Buying a New Carpet!

Finding a carpet that is appropriate for your particular needs can be a daunting task. There are three types of fibers that are used most frequently in wall to wall carpeting. In this post we will cover the different characteristics of each material. There is no “perfect material” for a carpet, every type of fiber will have pros and cons associated with it. Finding the right fiber for YOUR particular use will ensure you get the most out of your new flooring surface and enjoy it for years to come.

Authors Note:IMPORTANT
When selecting a new carpet, one of the most important things to consider is the color! While off white and white carpets are definitely beautiful, it is important to realize that a white carpet will be MUCH less forgiving than, for instance, a brown or blue carpet. Sometimes when substances such as coffee or pet stains remain on a carpet for too long, they can cause a slight discoloration or “stain” even after cleaning. On a darker carpet, it’s own rich dyes will hide slight color variances. Carpets that are a shade of brown do the best job of hiding soiling. If heavily soiled traffic lanes are allowed to form on a white carpet, the resulting “traffic gray” (The graying of a carpet due to abrasion to the fibers) will be much more apparent than on a darker carpet.

Some questions to ask yourself when considering the color for your carpet might be:

Do I have pets?
Do I have young/messy children?
Do I wear shoes in the house?
How much maintenance (regular professional cleaning, vacuuming) am I willing to perform on my new carpet?
Do I often spill things on my carpet?
What do I typically spill?

Nylon

Nylon is the most popular face yarn for a carpet. It is resilient and easy to clean. Nylon carpets are an excellent choice for a residential application. Nylon is dyed AFTER the fibers are constructed, giving it slightly less stability in the dye structure than polypropylene. That being said, cleaning technicians can still “throw the kitchen sink” at your nylon carpet, making it easy to maintain. Nylon carpets have an excellent “hand” (or feel). Nylon is fairly absorbent and is not considered ideal for areas such as pool decks and bathrooms. Nylon can be susceptible to acid based dyes such as tomato juice and koolaid.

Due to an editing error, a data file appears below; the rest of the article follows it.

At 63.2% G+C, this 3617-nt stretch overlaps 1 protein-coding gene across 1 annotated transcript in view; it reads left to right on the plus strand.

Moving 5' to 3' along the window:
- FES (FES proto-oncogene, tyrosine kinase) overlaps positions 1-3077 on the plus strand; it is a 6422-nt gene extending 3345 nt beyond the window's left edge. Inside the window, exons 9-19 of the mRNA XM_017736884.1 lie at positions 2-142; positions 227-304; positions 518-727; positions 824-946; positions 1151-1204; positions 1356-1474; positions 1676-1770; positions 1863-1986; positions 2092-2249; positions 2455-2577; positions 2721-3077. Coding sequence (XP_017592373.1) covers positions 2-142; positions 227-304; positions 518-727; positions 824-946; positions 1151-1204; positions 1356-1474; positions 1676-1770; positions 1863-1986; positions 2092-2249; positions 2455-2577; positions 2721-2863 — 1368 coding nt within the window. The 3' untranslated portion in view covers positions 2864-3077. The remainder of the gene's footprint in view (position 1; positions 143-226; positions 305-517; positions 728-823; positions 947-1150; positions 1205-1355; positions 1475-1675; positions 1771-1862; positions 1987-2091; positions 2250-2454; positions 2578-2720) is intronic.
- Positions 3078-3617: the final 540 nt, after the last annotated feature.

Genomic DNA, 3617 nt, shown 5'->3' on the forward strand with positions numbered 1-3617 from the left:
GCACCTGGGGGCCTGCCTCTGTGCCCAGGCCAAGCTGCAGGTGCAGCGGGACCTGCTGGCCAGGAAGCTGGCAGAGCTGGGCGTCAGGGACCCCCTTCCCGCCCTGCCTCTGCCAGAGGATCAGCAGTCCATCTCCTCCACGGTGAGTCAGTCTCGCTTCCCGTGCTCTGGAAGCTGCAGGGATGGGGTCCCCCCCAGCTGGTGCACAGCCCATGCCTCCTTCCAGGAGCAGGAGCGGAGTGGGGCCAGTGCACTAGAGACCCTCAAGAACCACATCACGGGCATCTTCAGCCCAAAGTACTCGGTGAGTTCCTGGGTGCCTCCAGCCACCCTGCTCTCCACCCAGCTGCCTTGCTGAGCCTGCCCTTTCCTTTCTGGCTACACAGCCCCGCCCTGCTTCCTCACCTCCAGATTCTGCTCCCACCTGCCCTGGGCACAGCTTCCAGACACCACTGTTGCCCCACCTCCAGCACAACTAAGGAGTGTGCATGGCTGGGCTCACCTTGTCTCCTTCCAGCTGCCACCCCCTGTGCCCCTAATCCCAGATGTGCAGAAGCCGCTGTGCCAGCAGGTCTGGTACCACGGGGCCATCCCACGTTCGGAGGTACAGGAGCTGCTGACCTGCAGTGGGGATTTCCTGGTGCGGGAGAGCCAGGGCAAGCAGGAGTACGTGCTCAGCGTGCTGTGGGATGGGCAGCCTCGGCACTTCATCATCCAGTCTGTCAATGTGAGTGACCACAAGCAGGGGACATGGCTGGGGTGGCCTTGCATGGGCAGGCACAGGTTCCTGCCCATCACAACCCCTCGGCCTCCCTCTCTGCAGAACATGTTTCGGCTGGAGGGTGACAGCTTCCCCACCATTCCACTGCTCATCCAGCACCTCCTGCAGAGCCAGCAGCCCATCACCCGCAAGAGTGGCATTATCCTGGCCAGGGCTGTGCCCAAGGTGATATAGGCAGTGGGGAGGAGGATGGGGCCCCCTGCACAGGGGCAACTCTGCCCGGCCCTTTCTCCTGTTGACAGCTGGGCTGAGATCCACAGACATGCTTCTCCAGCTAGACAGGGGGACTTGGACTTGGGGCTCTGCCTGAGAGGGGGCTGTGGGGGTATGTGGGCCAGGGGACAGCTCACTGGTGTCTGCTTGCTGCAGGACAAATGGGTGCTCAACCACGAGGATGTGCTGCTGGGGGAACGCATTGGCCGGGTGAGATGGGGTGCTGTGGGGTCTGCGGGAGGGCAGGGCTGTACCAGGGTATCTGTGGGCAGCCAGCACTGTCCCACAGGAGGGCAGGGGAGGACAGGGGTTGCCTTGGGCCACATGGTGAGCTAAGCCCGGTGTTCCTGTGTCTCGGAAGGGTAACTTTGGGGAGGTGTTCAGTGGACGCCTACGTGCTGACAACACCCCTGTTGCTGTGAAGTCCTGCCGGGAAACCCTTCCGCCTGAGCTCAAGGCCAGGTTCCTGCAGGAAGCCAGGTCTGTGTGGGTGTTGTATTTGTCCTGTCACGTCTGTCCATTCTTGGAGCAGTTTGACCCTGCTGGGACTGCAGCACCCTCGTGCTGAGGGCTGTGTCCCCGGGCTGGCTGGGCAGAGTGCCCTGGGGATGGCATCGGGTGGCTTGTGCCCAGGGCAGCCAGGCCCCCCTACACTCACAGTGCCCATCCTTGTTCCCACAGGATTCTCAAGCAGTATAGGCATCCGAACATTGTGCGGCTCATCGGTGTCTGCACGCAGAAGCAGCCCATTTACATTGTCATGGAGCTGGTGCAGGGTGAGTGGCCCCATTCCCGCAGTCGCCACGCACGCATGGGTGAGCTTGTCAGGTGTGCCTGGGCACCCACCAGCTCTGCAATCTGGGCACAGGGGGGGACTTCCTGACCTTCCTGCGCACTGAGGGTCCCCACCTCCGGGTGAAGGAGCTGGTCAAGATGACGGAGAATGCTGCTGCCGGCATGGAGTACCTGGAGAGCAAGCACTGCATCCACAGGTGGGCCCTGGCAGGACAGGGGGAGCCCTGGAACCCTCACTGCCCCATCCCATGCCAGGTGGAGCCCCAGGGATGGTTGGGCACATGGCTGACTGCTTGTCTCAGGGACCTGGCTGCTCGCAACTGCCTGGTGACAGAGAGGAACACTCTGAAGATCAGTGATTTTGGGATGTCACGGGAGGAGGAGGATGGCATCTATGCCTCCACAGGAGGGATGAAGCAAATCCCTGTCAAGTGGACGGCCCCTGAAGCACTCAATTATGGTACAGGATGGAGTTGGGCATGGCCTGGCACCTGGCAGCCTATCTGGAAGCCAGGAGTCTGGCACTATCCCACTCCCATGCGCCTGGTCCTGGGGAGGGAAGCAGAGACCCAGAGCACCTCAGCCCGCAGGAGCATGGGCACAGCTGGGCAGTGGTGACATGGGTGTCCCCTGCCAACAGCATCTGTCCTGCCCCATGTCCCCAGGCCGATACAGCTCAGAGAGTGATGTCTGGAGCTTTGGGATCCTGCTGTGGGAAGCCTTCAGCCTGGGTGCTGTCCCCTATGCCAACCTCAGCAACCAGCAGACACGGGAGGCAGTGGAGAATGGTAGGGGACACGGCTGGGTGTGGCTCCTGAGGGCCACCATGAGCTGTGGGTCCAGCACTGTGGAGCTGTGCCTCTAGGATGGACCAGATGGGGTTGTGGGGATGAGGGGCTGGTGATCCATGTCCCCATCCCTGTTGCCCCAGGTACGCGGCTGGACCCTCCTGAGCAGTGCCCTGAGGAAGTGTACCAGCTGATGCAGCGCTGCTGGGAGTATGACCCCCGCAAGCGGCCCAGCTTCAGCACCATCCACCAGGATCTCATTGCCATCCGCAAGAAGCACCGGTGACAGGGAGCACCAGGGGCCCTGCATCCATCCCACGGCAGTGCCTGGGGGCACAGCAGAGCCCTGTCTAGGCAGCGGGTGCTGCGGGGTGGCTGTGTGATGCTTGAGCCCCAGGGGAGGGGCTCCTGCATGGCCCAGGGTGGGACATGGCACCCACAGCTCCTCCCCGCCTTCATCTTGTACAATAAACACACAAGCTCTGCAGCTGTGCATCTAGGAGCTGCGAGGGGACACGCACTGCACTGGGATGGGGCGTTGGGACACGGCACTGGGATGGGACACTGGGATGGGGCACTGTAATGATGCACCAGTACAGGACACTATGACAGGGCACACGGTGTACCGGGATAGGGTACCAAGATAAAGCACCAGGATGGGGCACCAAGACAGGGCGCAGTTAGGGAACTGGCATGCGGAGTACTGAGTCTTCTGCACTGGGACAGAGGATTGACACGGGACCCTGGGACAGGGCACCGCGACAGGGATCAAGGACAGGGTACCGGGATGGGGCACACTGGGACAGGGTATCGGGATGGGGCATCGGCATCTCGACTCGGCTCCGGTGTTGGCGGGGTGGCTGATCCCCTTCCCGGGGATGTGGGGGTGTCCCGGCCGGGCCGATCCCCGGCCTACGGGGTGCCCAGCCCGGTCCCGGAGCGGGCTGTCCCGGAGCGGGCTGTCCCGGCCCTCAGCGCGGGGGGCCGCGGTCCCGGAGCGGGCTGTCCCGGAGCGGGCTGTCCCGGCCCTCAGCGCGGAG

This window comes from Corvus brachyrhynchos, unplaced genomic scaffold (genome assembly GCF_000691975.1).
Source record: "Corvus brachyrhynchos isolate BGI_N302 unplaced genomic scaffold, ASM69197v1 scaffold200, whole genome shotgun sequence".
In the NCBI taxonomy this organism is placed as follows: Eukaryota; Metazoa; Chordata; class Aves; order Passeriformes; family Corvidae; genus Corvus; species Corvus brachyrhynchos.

Polypropylene/Olefin

Olefin is often used in commercial applications. It stands up well to high traffic. Olefin will float on water because it will not absorb water readily. This makes it excellent for use around pools or other areas where water is present. Olefin has a very low melting point and care must be taken when moving furniture to avoid friction burns. Olefin will
crush down and will not bounce back over time. Olefin has a harder “hand” than Nylon. Olefin is solution dyed, meaning that when the fibers are made, they are already dyed all the way through. (Think of your TV casing at home, the plastic is not painted, but colored all the way through. The dyes are in the material itself rather than sitting on top.) This
means that olefin is very stain resistant. However, Olefin LOVES to bond with oils. Oil based spots will often permanently discolor an olefin carpet. It is not considered suitable for areas near greases such as kitchens and the entry off the garage.

Wool

Wool has good resiliency and is good at hiding soil. Wool is a natural fiber and can be easily damaged if cleaned with the wrong cleaning method. Wool carpeting has the least stable dyes of the three carpets and they can easily be pulled from the carpet with incorrect cleaning. It is important to remember that your cleaning technician will not be able to
“bring out the big guns” when cleaning your wool carpet, and will be restricted to a very gentle cleaning. Aggressive solution use on a wool carpet will damage it. Protein stains such as blood or egg will be difficult to remove from a wool carpet, because wool itself is a protein. If a protein spotter is applied to a wool carpet it will attempt to break down
your carpet along with the stain!! Wool is naturally fire resistant. As wool has a distinct odor when wet, it is not considered ideal for applications around water.

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